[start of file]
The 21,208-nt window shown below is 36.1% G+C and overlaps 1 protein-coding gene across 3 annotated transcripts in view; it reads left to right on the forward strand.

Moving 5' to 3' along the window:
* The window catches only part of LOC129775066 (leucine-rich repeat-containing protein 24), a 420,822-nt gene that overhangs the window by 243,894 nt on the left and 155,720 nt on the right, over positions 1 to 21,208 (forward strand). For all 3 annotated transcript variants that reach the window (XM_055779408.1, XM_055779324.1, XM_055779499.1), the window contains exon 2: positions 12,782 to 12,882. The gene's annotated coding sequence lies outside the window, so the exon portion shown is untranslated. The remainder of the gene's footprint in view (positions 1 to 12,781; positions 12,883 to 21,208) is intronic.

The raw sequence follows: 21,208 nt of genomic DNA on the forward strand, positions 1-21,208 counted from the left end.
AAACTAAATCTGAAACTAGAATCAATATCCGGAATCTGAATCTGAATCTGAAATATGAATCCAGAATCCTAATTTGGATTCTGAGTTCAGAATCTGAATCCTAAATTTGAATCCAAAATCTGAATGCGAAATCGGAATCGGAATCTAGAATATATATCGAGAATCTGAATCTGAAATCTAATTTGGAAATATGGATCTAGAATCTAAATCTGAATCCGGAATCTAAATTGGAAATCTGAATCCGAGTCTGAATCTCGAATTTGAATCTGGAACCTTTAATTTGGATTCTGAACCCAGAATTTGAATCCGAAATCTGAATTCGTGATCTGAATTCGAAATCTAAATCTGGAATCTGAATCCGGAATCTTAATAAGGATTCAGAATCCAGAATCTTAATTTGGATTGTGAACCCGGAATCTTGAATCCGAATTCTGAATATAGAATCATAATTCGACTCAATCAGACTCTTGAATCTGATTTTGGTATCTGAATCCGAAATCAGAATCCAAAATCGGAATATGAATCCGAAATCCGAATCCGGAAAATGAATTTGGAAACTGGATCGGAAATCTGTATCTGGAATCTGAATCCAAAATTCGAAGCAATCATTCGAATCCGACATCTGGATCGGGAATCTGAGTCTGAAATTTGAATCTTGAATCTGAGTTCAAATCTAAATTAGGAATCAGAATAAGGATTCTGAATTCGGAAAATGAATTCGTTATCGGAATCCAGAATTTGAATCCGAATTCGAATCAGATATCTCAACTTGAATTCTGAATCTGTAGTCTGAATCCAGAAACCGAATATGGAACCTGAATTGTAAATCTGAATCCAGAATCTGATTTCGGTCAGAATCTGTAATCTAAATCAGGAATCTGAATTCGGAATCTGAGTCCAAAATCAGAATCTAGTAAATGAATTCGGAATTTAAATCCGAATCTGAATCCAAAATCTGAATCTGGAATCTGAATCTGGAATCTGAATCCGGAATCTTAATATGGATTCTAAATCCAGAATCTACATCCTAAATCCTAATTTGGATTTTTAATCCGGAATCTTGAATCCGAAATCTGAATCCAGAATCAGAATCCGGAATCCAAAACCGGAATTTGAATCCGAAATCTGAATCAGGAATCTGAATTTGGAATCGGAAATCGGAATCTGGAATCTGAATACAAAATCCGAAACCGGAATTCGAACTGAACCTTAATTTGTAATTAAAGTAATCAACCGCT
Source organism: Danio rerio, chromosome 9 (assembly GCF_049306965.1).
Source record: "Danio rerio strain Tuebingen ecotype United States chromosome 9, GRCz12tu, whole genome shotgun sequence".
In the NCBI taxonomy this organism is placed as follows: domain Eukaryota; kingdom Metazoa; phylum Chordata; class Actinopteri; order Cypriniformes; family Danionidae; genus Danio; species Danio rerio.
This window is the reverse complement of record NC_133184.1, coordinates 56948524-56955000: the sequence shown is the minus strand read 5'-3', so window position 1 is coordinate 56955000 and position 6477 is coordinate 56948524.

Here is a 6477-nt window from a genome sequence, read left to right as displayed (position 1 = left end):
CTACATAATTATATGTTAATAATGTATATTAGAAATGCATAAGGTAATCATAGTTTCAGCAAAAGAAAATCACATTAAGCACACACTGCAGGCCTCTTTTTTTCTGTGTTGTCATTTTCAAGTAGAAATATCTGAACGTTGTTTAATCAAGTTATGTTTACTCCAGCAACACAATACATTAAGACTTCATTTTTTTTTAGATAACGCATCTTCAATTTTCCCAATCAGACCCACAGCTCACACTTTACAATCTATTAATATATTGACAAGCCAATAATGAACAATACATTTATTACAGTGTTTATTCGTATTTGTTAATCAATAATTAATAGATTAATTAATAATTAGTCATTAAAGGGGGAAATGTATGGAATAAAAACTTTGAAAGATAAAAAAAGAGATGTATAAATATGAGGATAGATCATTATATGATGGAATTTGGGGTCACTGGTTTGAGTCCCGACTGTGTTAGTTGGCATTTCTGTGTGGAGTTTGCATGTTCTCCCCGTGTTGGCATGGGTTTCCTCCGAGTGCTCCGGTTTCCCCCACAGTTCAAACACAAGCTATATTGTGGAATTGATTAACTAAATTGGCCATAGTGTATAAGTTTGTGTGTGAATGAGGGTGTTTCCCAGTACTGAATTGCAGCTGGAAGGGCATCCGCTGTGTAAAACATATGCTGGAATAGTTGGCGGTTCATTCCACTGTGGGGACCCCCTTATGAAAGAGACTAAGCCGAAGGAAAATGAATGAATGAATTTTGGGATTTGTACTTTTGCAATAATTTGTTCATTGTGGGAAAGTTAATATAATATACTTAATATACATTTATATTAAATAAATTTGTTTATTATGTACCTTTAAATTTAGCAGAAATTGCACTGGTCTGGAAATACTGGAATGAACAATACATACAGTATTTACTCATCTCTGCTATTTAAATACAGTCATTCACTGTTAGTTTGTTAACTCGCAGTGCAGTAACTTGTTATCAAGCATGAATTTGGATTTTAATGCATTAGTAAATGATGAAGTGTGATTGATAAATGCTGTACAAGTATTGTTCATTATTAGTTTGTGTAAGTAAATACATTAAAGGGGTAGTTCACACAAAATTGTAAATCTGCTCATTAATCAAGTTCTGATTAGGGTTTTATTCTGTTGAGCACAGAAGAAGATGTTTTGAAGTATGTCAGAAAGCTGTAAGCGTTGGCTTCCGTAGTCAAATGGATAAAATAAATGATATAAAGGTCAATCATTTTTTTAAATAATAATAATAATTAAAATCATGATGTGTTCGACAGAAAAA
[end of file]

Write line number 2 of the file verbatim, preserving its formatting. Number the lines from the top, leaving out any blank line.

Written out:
Moving 5' to 3' along the window: